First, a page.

Podcast Ep.103: A Pastor Questions His Faith – Julian Pace

We assume pastors have it all together. After all, they stand behind the pulpit and preach the Word of God. However, did you know some pastors also struggle with their faith? That is Julian Pace’s story. And he wrote a book about it which you can order by clicking the image before. I appreciated so much Julian’s honestly. At one point he expressed that he is a better pastor for struggling with his faith.

Julian Pace is a Christian pastor and author. He currently serves as the Pastor of Central Alliance Church in Mt. Airy, Ga. He is also the President of Risen Savior Ministries a non-profit Christian ministry dedicated to evangelism and church renewal. Julian is the author of more than a dozen popular and scholarly articles that have all been featured in a variety of Christian publications. Julian’s writing is fueled by the deeply held conviction that authentic fulfillment is found only in an intimate relationship with Jesus of Nazareth, the Son of God. When Julian is not preaching, teaching, or writing you may find him singing, playing one of his beloved acoustic guitars, or spending time with his family. Julian holds an MA in Biblical Studies from Piedmont International University (now Carolina University) and is currently pursuing a ThD with a focus in Historical Theology from Evangelical Seminary in Myerstown, PA.

Podcast Ep.64: What Makes for Toxic Churches (Dr. Chris Creech)

 Let me start with a question, maybe a bit tongue in cheek. What if during this Covid 19 season while the church has been fasting from meeting corporately that the antagonist in the church have had a huge change of heart and are now determined to come back fully supporting the pastor and the church leaders?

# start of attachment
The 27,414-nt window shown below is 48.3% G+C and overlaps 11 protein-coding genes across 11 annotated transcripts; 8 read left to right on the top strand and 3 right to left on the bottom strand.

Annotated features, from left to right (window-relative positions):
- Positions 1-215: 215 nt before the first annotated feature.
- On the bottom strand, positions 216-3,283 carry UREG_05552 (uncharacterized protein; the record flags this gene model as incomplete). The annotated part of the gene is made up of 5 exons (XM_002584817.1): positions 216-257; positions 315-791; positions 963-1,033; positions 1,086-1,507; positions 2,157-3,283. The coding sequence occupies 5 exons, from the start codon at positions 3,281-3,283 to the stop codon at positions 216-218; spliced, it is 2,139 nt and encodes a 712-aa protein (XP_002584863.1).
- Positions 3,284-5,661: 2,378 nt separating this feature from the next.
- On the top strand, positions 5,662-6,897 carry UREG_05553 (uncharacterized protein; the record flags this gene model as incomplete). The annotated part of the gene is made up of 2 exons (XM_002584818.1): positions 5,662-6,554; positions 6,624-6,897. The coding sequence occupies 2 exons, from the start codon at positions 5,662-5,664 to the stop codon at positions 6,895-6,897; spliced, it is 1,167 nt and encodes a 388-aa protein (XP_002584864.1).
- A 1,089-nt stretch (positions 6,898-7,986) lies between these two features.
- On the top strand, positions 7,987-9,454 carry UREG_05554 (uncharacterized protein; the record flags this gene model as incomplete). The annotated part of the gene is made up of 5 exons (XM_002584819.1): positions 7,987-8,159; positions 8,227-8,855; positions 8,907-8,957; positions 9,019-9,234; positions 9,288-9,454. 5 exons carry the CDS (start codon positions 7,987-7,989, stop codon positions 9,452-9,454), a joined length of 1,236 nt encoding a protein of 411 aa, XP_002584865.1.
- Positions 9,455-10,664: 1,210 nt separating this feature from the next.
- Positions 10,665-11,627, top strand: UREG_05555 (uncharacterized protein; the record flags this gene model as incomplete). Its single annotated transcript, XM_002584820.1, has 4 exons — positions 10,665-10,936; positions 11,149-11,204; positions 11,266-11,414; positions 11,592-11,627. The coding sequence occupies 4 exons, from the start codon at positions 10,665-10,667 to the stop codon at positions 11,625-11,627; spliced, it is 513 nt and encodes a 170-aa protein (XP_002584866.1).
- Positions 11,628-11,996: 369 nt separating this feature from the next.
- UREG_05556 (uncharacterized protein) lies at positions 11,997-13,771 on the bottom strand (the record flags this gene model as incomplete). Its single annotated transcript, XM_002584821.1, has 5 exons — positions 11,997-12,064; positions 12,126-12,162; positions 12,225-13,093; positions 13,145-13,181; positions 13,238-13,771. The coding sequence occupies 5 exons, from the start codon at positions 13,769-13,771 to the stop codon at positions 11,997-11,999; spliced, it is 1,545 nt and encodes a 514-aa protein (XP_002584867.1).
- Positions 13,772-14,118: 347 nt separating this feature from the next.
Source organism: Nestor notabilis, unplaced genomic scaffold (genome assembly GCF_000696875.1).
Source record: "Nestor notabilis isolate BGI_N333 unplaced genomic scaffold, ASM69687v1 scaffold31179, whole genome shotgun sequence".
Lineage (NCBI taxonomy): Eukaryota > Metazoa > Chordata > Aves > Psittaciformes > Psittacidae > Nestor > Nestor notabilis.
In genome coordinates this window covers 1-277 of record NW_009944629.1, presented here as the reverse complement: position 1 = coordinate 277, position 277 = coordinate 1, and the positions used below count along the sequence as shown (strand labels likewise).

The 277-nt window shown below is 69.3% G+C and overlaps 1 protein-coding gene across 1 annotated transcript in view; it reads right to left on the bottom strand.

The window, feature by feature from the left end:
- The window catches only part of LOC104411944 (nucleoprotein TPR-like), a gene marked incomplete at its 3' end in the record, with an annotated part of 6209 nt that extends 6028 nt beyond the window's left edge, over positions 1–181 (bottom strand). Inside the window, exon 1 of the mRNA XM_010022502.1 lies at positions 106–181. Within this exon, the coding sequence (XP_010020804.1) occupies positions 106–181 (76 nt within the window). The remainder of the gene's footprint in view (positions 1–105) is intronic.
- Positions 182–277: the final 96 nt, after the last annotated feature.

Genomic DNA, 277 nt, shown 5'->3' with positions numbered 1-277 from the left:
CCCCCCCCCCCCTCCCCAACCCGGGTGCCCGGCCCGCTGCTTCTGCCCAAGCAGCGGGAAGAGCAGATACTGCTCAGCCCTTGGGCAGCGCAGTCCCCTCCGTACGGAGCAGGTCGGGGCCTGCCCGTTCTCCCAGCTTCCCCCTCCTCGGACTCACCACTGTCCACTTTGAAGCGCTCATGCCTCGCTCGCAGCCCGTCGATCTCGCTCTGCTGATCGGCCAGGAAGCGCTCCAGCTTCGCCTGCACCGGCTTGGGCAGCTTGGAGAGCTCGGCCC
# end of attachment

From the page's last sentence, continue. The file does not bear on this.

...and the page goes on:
Well, we hope this would be, but I would imagine that the pastor and church leader will in time be under attack again. I am sure for many pastors this break has been a reprieve from ongoing attack and criticism from what our guest today refers to as hero persecutors. Similar to how Satan left Jesus to tempt him again at an opportune time, I have no doubt that this respite for the pastor from attack, will resume again, at an opportune time. What do leaders need to do and understand when the church becomes a toxic environment? How can the church nurture a climate where the work of the gospel thrives even when there is conflict? I have the privilege in this Before You Quit podcast to look at these questions with with Dr. Chris Creech, author of the book Toxic Church.

Chris Creech and his wife, Faith, have been in ministry for over forty years. During this time they have served in pastoral ministry for over twenty-eight years in five churches, including one church they planted in Toronto. Chris earned an M.Div. and Ph. D. from Southwestern Seminary. He has taught at seminaries in Singapore and Malaysia as resident faculty and as adjunct faculty at other seminaries in Asia, Europe, North America and South America.  Currently they are serving Pinnacle Ministries as Directors of Pastoral/Missions/Church Health and as adjuncts in several Asian and US seminaries.

Click on book cover for order information
Click on book cover for order information

Podcast Ep.47: Learning Resilience in Ministry (Phil Howard and Jeff Gangel)

Let me start with an analogy that will help lead us into this conversation about disorientation in ministry. As a a pilot, one of the things I had to learn early on in my training was how to recover from a situation in flying called Spatial Disorientation, define as the inability of a person to correctly determine his/her body position in space. READ MORE

Podcast Ep:46 Why There is Conflict in the Church – Pastor Steve Kerhoulus

Have you ever wondered why there is so often conflict in the church? On the surface, you would think that those who come together for a common purpose of worship and serving Jesus would all get a long, but its often not that way. One reason is I think we underestimate the impact of people gathering together for that singular goal and expected to get along, but in reality often we gather with people who we might not necessarily interact with in any other setti READ MORE